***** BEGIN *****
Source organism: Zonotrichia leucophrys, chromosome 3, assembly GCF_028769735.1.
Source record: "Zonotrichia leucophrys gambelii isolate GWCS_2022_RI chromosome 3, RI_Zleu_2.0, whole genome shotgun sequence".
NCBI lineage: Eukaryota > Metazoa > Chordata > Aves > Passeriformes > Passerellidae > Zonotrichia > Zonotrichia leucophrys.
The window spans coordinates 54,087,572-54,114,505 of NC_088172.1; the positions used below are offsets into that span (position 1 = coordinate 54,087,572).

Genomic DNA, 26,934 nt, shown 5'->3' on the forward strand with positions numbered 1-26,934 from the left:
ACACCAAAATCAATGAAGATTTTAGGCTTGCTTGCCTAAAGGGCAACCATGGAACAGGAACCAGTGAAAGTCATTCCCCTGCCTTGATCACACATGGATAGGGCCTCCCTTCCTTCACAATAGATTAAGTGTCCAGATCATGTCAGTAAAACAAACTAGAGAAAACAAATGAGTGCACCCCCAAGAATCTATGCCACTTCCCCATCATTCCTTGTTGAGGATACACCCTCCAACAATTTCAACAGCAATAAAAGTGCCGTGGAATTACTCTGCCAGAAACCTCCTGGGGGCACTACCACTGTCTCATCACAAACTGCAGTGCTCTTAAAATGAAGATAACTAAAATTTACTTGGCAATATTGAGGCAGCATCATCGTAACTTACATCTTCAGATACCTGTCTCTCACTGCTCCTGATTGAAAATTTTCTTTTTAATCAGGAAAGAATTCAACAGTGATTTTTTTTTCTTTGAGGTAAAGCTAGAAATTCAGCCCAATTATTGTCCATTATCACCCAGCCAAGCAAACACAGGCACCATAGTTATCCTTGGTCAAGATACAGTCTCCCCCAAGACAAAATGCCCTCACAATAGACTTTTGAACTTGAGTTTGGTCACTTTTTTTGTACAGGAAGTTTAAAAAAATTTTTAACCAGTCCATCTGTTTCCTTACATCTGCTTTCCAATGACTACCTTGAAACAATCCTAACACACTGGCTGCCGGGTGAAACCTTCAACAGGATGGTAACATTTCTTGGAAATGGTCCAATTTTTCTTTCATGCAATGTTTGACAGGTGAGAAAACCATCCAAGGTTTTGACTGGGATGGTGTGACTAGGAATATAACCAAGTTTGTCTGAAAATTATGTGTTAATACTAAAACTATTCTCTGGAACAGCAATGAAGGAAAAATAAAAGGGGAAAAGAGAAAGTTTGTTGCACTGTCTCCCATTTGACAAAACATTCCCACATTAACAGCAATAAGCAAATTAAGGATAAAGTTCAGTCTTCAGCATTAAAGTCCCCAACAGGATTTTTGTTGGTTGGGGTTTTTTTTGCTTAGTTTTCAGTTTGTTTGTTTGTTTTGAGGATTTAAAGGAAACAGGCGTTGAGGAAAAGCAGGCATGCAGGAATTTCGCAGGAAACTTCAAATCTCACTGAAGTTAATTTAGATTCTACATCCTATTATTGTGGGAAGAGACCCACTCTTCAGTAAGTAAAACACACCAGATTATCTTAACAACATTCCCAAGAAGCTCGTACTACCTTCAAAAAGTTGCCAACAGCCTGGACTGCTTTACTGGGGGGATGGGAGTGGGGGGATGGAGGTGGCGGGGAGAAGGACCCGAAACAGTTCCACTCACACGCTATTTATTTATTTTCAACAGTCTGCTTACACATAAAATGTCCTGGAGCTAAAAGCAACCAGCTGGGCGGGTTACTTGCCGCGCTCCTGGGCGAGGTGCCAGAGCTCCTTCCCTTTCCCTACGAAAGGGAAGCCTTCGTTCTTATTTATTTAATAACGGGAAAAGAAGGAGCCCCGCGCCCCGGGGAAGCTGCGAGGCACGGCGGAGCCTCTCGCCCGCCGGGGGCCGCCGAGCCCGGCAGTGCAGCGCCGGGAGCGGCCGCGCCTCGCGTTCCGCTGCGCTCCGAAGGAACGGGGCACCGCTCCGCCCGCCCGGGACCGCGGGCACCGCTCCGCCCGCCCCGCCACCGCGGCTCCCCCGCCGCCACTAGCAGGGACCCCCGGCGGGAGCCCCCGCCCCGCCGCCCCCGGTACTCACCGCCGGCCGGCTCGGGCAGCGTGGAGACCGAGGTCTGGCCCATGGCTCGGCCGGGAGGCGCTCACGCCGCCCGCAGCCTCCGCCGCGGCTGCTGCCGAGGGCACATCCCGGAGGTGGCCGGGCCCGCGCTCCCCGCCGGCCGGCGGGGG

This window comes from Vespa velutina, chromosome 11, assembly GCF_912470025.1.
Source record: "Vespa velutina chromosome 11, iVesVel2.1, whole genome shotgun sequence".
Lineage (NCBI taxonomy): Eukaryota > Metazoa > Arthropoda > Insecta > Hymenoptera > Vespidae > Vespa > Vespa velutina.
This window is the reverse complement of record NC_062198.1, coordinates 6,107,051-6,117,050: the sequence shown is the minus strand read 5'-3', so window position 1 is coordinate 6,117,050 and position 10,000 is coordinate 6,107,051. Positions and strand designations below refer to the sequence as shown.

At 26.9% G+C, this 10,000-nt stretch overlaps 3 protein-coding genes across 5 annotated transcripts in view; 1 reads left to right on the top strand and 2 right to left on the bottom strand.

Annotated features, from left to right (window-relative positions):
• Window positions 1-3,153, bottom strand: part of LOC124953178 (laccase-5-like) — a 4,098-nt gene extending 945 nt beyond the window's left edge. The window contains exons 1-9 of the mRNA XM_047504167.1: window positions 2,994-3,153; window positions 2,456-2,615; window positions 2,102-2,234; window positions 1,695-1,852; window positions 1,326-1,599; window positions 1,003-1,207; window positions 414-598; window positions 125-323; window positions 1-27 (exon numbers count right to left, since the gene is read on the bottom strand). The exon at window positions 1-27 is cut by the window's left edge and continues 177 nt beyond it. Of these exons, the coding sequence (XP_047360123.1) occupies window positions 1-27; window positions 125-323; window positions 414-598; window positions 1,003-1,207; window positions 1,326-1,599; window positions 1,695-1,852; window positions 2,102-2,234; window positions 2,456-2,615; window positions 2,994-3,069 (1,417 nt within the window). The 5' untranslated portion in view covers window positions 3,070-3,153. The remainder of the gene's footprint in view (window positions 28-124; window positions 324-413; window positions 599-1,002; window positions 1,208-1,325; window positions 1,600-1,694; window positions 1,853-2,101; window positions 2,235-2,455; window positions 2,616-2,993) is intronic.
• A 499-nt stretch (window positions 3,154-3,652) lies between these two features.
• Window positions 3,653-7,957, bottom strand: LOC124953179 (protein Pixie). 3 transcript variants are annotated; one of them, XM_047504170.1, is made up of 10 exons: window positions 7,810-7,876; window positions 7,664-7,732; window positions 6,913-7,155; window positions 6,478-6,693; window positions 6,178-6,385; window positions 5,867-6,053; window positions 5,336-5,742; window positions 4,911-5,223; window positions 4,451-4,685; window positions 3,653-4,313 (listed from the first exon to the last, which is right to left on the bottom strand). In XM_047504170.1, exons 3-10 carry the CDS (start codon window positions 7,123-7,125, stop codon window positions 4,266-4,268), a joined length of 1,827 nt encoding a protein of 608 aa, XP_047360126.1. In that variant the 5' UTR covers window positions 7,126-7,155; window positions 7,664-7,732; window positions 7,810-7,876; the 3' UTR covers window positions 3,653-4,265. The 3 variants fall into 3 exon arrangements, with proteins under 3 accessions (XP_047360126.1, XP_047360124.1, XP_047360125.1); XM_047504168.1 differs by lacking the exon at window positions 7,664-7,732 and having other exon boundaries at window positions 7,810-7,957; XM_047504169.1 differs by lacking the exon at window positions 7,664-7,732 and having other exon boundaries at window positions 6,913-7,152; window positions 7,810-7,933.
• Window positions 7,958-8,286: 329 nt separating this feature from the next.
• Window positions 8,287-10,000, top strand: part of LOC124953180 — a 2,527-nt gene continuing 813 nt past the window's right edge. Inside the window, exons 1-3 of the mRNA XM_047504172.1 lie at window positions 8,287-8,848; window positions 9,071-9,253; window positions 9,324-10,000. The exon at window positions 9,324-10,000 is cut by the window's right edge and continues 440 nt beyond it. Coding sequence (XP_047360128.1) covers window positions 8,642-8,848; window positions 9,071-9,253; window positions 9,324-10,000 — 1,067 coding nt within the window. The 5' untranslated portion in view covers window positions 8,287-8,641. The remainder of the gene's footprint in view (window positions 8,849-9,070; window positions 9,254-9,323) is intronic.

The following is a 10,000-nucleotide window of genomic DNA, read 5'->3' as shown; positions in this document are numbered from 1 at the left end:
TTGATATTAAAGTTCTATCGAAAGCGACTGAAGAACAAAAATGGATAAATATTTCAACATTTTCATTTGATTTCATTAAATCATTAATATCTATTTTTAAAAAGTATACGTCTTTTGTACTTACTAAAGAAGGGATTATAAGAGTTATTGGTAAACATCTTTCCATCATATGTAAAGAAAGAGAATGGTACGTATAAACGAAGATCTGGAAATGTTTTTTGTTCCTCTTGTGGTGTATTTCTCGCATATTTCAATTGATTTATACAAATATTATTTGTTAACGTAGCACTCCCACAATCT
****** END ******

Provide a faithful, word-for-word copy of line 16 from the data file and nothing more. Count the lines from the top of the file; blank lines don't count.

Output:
• Window positions 7,958-8,286: 329 nt separating this feature from the next.